Thomas Robert Malthus
Thomas Robert Malthus
Thomas Malthus was one of the most important English economic theorists of the early nineteenth century. He is best known for his influential work, An Essay on the Principle of Population, first published anonymously in 1798, but reissued in six editions by 1826. Malthus further developed the laissez-faire (French for "let things alone") views of economist Adam Smith (1723-1790), who promoted the capitalist principles of self-interest and free competition in the marketplace. Malthus's book proved valuable for Charles Darwin (1809-1882) as he began to formulate his concept of natural selection through the struggle for existence. Though Malthus's population principle has been largely discredited, fears of overpopulation periodically stir new interest in his ideas.
Malthus studied at Cambridge University, graduating with honors in math. Thereafter Malthus joined the Anglican clergy and became priest over a parish in Surrey in 1796. His book on population brought him sufficient renown to be named the first professor of political economy in Britain (and probably in the entire world) at the East India College in 1805. Malthus later published other economic works, including Principles of Political Economy (1820).
Malthus's Essay on the Principle of Population was a polemical work directed against the over-weening optimism of two Enlightenment thinkers: William Godwin (1756-1836) and Marquis de Condorcet (1743-1794). Condorcet argued in his work Progress of the Human Mind (1793) that human progress would ultimately result in universal happiness, virtue, and economic equality. Godwin's Enquiry Concerning Political Justice (1793) was similarly utopian. Godwin was an anarchist who believed that humans would progress in their struggle against vice and sickness to such an extent that they would ultimately become immortals who ceased reproducing.
These views were, according to Malthus, completely unrealistic. He set out to refute them by showing that poverty, misery, and many evils in society are not the result of irrational institutions, as Condorcet and Godwin believed, but are rooted in nature. Malthus's population principle rested upon two statements: 1) human population (as with other organisms) tends to increase geometrically, that is, in a series 1, 2, 4, 8, 16, 32, etc.; 2) the food supply can at best only increase arithmetically, that is, in a series of 1, 2, 3, 4, 5, 6, etc. Malthus provided statistics to try to establish these statements. The deduction is then obvious: The increase in food supply can never keep pace with the increase in population.
Overpopulation is, according to this view, an ever-present specter in human society that can never be overcome. If there is not some other check on population growth, such as war or disease, poverty and starvation are inevitable. Faced with the stark horror of this picture of society, Malthus suggested only late marriages of the prudent as means to overcome poverty caused by overpopulation. He remained pessimistic about ultimate solutions to the problem.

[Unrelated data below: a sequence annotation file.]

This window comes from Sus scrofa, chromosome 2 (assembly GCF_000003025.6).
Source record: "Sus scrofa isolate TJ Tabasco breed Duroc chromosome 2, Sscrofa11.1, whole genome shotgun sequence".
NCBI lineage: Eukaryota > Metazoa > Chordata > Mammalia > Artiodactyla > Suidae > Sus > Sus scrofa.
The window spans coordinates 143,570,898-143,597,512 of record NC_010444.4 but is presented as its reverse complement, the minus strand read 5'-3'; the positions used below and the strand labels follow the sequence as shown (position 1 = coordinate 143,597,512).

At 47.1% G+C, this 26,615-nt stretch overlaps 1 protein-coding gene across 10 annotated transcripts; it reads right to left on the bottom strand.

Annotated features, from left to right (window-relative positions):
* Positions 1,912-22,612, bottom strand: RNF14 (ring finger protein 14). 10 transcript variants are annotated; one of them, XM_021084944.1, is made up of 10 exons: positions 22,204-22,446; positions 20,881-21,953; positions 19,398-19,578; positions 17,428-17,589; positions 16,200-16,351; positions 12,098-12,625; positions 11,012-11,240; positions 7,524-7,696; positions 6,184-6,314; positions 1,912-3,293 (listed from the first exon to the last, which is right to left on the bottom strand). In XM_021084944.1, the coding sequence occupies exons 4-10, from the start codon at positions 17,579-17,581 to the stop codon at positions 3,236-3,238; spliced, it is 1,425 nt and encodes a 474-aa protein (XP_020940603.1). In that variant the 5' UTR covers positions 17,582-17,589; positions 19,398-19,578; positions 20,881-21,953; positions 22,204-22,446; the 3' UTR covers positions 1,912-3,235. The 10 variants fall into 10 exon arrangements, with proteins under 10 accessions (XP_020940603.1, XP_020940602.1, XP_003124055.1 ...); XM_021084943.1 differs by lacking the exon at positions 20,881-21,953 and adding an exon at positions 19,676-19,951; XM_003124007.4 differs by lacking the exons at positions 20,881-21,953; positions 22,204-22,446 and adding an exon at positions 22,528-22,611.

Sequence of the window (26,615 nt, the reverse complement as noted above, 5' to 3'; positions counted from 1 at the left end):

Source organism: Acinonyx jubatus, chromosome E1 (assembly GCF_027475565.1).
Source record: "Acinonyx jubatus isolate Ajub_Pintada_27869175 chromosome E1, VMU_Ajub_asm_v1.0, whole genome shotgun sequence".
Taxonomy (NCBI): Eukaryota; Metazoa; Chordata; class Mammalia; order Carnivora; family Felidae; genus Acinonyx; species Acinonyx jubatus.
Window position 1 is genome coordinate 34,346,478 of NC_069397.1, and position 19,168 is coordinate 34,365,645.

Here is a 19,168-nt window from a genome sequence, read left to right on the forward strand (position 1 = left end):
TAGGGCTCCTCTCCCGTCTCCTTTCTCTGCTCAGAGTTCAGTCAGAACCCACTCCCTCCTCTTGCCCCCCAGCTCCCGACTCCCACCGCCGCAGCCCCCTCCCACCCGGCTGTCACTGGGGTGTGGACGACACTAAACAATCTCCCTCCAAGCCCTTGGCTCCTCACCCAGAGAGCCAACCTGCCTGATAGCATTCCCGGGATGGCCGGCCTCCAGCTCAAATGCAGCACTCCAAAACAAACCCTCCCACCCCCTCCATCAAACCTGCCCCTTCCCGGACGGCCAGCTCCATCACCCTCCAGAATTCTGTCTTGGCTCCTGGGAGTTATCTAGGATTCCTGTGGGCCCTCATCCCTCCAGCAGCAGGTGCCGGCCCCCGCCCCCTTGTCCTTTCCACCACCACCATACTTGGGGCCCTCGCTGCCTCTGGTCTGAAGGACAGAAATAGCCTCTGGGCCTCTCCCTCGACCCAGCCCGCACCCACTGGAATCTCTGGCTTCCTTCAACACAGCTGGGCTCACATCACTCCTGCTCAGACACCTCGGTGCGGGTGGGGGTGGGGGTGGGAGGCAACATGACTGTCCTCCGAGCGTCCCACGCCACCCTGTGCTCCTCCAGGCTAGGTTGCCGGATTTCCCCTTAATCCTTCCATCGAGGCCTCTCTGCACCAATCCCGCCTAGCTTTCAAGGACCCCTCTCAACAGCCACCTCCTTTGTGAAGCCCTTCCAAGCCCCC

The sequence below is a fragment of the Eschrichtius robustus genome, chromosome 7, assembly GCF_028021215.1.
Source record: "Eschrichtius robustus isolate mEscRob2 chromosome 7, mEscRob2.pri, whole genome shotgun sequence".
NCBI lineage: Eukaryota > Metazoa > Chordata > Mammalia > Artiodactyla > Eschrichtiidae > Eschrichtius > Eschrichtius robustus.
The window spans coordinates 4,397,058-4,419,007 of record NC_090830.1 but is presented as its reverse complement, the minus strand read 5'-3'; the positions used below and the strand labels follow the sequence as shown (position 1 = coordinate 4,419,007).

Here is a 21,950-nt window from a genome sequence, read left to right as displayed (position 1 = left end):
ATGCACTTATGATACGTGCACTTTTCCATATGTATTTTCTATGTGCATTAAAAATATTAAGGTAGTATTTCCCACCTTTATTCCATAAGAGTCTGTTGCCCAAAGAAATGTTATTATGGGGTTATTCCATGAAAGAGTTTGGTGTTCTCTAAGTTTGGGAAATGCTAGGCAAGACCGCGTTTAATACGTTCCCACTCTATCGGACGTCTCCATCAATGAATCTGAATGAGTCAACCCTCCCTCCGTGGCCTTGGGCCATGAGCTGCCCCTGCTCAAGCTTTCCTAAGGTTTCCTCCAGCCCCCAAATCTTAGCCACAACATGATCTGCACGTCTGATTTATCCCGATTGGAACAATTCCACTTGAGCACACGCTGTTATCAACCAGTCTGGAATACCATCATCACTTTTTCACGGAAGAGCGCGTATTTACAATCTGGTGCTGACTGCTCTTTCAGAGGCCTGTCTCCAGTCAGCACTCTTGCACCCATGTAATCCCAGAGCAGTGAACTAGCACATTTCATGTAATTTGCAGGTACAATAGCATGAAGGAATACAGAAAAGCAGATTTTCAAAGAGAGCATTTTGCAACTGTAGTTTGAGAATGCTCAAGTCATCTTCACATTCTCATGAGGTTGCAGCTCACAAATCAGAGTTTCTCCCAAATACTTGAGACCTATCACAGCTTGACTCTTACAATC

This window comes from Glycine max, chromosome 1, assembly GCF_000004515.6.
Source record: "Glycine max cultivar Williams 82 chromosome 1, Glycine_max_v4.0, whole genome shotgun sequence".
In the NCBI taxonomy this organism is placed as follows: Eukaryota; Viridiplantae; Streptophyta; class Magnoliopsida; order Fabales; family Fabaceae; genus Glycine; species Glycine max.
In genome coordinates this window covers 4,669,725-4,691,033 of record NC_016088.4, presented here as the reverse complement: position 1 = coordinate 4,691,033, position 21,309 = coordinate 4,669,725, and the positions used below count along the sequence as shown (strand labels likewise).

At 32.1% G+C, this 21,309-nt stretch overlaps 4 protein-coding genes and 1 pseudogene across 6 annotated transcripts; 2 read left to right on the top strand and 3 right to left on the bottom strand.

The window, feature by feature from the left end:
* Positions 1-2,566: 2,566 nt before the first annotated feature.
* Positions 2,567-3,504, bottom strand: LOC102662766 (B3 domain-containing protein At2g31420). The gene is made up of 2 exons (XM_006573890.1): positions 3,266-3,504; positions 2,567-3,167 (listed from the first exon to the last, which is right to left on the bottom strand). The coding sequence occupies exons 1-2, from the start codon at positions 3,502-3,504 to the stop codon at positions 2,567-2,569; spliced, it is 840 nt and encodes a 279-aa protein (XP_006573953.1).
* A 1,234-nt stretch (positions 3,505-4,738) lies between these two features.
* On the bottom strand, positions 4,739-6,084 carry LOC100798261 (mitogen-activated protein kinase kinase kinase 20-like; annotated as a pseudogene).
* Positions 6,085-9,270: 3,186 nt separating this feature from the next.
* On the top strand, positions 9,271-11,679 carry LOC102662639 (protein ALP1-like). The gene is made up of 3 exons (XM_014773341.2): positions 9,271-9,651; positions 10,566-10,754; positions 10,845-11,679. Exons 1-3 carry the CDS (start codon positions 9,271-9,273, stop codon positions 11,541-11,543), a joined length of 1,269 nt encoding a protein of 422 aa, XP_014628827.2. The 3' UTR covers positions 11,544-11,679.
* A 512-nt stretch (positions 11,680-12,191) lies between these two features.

Malthus's essay was instrumental in leading both Darwin and Alfred Russel Wallace (1823-1913) to their idea of natural selection as the driving force behind the evolution of biological organisms. Darwin recognized that if organisms reproduced far beyond their abilities to survive, this would cause intense competition, especially between members of the same species. Since the organisms better adapted to their environments would survive at a greater rate than those less well adapted, this would allow better variants to propagate their characteristics.
Darwin acknowledged Malthus's influence on his theory in Origin of Species (1859); Darwin had read Malthus's Essay on the Principle of Population some twenty years earlier as he was developing his initial ideas about natural selection. Later, in Descent of Man (1871), Darwin explicitly espoused the validity of the Malthusian population principle for human populations. Malthus's ideas spread widely because of the spread of Darwinism, and many social theorists in the late nineteenth century, often referred to as Social Darwinists, built their view of human society on the Malthusian population principle embedded in the Darwinian theory of the struggle for existence.
Two factors have discredited Malthus's population principle. First, population growth has been checked in most industrialized societies through the use of birth control. Secondly, agricultural productivity has increased much more rapidly than Malthus thought possible, sustaining a population today that Malthus would have considered impossible.